A while ago I wrote a "manifesto" on mobile devices. My idea at the time was that a mobile device should be a real computer, and anything less and we'd never really be happy with them. Further, I theorized that as computers got faster, eventually we would each carry a device that would serve all our (local) computational needs. This "phone" for lack of a better term would tether to your display and keyboard at your desk. A folding keyboard elsewhere for lack of other input devices, a heads up display if that was desirable etc. This is the ultimate convergence device. One device to rule them all. It's simple, it's small, you can carry it anywhere and interact with it directly, or tether up to a screen at work to get down to business.
At the time what I didn't understand was that it's very few users who care if their data is local or not. To me, the ubiquity of wireless connectivity was no-where near sufficient to warrant putting all my data in the cloud. I often couldn't get it! Some of my data sure, but not all of it. It still isn't anywhere near that level, but what gets built is decided by silicon valley, not by people living deep in the Rockies or in the rural hills of the east. If data is stored "in the cloud" (ugh, I hate that phrase), then there is no reason you *need* all these devices to be the same device. And if you don't need them to be, it's both easier and more lucrative to sell you lots of devices.
All of this is to say, I got that one wrong. Although, at the time I made this prediction desktops were still commonplace, and it is now common to use a laptop that wirelessly tethers to an external display and keyboard, I was at least partly right. Anyway, I don't think my vision was a bad idea, it's just not where industry is going to take us if we sit back and watch.
I hate dealing with 15 devices. I don't like buying them, charging them, storing them, setting them up, etc. The last thing I want is 8 devices to do what one device can do. As a result, I've resisted first smartphones, then netbooks, then E-readers, and then tablets. A laptop can do these things, why push around another device? But I want to do mobile computing. I want to find something that fills those useful niches, but doesn't just add a device.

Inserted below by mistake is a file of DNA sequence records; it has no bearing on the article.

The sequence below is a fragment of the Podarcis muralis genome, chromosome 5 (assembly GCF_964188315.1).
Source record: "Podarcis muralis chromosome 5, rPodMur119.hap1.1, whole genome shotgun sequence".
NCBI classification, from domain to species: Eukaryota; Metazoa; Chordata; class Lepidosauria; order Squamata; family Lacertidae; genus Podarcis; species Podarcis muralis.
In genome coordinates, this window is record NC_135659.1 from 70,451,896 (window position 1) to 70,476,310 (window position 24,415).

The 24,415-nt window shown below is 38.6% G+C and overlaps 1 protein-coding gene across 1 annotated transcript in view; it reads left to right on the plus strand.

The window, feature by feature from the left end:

I have been privileged enough to get the opportunity to try a lot of different mobile devices over the years. Here, I'm taking laptops for granted, and focusing on things smaller than laptops.
In highschool I had a newton 2000 with a keyboard. That was a really great device. I carried it to school and typed up homework on it. I used it a lot. Back then most of the useful work I did on a computer was word processing, and this actually filled that need quite well. I often wrote papers and printed them off without ever using another device In this sense the Newton was "real computer" in that it allowed full content creation without use of another device (for the needs of the time).
Later on I inherited a Jornada 720. The clamshell form-factor was wonderful, and the 0.75 pitch keyboard was a good size to still be typable, but not good enough for general word processing, especially with the heavy screen tipping the device over all the time. Also Windows CE was useless. I eventually got Linux running on it, but it didn't have enough ram to every really work well with the Linux UI at the time, even for someone like me. It was a great idea, and came very close to being really useful, but missed.